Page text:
Committee Chair

Goulet, Ronald U.

Committee Member

Owino, Joseph O.; Wilkerson, Gary B.; Alvarez, Richard G.


Dept. of Engineering


College of Engineering and Computer Science


University of Tennessee at Chattanooga

Place of Publication

Chattanooga (Tenn.)


Several cadaveric and in vivo biomechanical studies have looked at the effects that ligament injuries of the ankle joint complex have on the stability of the ankle joint and susceptibility to chronic degeneration of articular surfaces, but the re have been very few studies that use computer simulation and the finite element method to evaluate how a n ankle ligament injury affects stability, joint pressure, and potential subsequent failure points. Evidence shows that ankle instability is associated with excessive rotation of the talus in transverse plane, which contributes to articular surface degeneration. It has been documented that after disruption of the anterior talofibular ligament that additional load is placed on the posterior tibiotalar ligament, which leads to further rotational instability. Disruption of the interosseous talocalcaneal ligament creates a more complex instability that leads to chronic joint instability of both the talocrural and subtalar joints. A 3D model of the ankle joint was created using CT image data of a cadaver lower limb. A tetrahedral mesh was created and the bone modulus was assume d uniform. Tendons were represented by simple truss elements and surface to surface contact regions were established to facilitate joint motion. The tibia was fixed and internal rotation in the transverse plane was applied to the foot in the neutral position by means of a 5000 N-mm moment. Force displacement data was compared to experimental data collected using an MTS test frame on a cadaver specimen, and previously published data from an arthrometer study. The anterior talofibular ligament (ATFL) was then removed and compared to MTS and arthrometer load and displacement data. Joint pressures were calculated from the finite element model to evaluate potential lesion spots as well as ligament forces in the deep posterior tibiotalar ligament (DPTTL). Results show a correlation in the change in magnitude from intact to ATFL cut states in the FEA model to the in vitro testing methods. The model predicts a medial shift in contact pressures under internal rotation which has been shown to be a potential location for lesions in ankles with lateral instability. The model also predicts that the DPTTL carries a majority of the resistant forces in the ligaments in internal rotation when the ATFL has been compromised.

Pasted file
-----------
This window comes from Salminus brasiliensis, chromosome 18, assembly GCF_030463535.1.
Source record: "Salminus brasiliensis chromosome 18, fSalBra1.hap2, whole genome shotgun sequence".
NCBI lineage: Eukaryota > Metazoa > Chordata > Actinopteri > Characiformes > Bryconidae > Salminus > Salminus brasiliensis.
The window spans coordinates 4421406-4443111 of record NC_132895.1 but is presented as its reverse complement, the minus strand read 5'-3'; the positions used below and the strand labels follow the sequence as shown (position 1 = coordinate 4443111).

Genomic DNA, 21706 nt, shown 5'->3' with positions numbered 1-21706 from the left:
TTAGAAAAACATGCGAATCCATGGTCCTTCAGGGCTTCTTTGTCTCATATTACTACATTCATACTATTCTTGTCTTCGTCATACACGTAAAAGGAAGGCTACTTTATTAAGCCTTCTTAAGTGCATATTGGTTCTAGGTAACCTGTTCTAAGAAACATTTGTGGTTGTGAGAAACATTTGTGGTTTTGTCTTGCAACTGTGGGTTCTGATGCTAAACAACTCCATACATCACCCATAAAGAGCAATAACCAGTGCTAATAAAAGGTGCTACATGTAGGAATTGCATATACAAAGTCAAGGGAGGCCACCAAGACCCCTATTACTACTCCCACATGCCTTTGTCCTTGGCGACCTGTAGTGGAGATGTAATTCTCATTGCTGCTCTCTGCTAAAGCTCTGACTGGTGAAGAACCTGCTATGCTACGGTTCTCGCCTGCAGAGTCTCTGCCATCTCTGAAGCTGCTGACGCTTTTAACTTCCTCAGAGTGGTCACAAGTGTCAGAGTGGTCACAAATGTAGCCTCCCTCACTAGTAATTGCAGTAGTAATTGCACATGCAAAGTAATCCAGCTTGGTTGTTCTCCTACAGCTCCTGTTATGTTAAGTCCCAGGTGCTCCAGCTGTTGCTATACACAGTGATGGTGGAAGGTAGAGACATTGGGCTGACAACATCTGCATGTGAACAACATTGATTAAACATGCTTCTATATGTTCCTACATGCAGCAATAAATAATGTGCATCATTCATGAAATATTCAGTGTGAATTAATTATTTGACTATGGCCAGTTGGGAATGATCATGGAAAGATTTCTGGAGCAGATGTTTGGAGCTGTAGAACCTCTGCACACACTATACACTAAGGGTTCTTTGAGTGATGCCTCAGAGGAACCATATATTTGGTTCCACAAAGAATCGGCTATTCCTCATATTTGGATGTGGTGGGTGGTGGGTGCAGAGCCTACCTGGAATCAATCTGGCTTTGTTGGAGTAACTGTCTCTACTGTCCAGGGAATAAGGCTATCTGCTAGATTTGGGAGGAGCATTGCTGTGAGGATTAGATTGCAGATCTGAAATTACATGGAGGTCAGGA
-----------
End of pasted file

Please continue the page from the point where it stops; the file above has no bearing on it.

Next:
M. S.; A thesis submitted to the faculty of the University of Tennessee at Chattanooga in partial fulfillment of the requirements of the degree of Master of Science.




Ankle -- Mechanical properties; Orthopedics



Document Type

Masters theses




v, 41 leaves





Included in

Engineering Commons